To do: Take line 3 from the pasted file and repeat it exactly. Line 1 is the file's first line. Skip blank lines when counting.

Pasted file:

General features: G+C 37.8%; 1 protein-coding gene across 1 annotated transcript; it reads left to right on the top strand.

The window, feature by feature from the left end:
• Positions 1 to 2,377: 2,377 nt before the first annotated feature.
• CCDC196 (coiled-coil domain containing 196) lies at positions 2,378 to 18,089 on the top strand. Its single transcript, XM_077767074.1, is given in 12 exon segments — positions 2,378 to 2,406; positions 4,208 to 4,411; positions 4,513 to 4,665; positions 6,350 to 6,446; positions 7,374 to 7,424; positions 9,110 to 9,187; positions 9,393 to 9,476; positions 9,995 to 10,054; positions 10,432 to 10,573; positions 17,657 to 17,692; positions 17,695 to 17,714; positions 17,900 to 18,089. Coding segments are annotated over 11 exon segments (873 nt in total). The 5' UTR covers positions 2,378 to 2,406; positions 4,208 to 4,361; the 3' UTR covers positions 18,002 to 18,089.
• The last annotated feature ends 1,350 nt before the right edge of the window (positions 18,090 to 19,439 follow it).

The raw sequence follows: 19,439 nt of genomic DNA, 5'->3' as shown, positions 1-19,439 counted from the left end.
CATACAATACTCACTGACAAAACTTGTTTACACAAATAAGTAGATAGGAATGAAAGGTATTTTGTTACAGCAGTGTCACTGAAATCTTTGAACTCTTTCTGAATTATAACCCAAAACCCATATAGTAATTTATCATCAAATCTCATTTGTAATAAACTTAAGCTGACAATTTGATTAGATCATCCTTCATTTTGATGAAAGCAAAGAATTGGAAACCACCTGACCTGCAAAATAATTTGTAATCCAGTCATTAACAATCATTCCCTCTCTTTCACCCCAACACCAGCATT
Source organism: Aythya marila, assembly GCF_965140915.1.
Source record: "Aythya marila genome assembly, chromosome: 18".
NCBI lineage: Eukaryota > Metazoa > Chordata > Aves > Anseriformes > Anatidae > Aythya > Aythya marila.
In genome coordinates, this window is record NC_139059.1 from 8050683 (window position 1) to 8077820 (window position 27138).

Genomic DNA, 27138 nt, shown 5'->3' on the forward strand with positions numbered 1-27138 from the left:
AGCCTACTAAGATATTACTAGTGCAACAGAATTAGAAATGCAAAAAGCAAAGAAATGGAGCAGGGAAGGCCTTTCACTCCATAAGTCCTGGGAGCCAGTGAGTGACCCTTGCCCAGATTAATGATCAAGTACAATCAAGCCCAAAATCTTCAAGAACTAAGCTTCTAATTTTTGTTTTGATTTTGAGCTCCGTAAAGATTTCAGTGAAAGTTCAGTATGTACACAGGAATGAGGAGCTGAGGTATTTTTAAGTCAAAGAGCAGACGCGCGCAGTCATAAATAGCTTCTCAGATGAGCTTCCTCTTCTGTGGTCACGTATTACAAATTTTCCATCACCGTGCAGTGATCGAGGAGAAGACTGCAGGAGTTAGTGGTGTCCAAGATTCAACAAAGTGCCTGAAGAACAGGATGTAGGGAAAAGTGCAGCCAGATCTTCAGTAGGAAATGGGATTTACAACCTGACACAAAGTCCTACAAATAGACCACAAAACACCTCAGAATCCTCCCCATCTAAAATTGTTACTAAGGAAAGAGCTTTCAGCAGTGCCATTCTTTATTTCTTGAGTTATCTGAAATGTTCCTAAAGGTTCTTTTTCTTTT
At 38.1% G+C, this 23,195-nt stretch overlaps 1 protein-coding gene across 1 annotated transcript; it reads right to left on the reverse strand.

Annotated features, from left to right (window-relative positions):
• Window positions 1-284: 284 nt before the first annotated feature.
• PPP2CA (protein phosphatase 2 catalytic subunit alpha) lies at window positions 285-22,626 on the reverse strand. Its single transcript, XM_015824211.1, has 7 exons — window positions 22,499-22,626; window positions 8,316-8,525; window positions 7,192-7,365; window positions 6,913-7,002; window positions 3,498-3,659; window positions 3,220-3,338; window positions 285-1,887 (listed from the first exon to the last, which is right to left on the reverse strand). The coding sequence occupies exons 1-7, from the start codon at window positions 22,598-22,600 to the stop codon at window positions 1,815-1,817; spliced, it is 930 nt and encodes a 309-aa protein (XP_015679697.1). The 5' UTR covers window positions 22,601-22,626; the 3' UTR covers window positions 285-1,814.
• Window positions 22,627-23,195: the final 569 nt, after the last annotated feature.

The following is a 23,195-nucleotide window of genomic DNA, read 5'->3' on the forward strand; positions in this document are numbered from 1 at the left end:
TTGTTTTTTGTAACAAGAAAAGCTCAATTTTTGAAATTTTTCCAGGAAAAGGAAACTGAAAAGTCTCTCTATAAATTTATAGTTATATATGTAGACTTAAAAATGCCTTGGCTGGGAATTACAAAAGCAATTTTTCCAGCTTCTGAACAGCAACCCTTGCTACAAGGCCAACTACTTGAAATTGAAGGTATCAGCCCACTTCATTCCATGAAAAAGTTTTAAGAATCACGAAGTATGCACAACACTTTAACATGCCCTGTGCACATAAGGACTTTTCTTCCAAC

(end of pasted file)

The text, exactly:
• Positions 1 to 2,377: 2,377 nt before the first annotated feature.